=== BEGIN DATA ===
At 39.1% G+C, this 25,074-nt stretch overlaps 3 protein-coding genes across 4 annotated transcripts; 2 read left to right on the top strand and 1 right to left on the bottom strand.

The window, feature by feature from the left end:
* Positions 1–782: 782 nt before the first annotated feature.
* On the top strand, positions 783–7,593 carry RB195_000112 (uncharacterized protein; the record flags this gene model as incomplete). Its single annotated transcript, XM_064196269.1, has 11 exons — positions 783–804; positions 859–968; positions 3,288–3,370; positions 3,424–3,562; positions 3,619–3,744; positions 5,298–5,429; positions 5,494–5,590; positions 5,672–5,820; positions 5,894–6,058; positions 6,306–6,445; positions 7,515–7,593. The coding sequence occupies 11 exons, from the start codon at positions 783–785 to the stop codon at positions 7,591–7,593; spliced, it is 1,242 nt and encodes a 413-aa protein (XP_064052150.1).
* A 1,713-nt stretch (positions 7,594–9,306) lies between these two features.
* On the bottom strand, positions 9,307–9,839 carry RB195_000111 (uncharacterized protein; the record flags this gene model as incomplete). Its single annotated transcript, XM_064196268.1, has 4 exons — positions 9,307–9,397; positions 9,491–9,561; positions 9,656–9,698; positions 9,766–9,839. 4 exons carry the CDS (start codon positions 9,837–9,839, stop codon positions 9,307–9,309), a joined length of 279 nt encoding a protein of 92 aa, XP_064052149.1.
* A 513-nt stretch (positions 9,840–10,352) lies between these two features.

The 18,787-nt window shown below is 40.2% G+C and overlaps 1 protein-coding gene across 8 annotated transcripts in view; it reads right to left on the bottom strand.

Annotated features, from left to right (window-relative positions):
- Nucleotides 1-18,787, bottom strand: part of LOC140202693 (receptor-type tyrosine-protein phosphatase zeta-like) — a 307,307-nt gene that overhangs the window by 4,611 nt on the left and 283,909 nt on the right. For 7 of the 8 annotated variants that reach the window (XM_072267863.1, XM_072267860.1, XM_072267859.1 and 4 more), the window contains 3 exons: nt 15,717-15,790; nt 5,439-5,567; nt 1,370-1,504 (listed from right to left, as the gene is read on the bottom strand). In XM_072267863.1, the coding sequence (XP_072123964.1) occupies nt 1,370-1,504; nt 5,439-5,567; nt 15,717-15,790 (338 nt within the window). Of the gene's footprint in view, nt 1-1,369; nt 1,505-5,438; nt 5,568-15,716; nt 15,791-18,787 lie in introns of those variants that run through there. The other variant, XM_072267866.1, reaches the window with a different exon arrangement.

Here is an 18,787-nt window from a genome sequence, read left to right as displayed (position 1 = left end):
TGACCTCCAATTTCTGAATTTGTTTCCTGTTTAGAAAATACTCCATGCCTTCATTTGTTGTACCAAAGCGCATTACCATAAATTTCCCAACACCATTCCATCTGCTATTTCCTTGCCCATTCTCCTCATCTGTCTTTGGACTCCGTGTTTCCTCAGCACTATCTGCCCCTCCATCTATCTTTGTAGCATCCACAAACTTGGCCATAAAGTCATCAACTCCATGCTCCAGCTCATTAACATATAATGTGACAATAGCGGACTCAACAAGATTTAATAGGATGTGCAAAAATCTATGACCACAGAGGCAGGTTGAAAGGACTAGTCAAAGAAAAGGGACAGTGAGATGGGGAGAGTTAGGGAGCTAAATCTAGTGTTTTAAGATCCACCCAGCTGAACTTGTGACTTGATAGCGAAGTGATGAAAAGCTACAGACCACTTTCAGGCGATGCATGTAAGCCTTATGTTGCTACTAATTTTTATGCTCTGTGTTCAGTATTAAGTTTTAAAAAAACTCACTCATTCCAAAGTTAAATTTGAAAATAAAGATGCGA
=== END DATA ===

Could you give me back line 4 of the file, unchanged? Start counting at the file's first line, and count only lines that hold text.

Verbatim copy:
* On the top strand, positions 783–7,593 carry RB195_000112 (uncharacterized protein; the record flags this gene model as incomplete). Its single annotated transcript, XM_064196269.1, has 11 exons — positions 783–804; positions 859–968; positions 3,288–3,370; positions 3,424–3,562; positions 3,619–3,744; positions 5,298–5,429; positions 5,494–5,590; positions 5,672–5,820; positions 5,894–6,058; positions 6,306–6,445; positions 7,515–7,593. The coding sequence occupies 11 exons, from the start codon at positions 783–785 to the stop codon at positions 7,591–7,593; spliced, it is 1,242 nt and encodes a 413-aa protein (XP_064052150.1).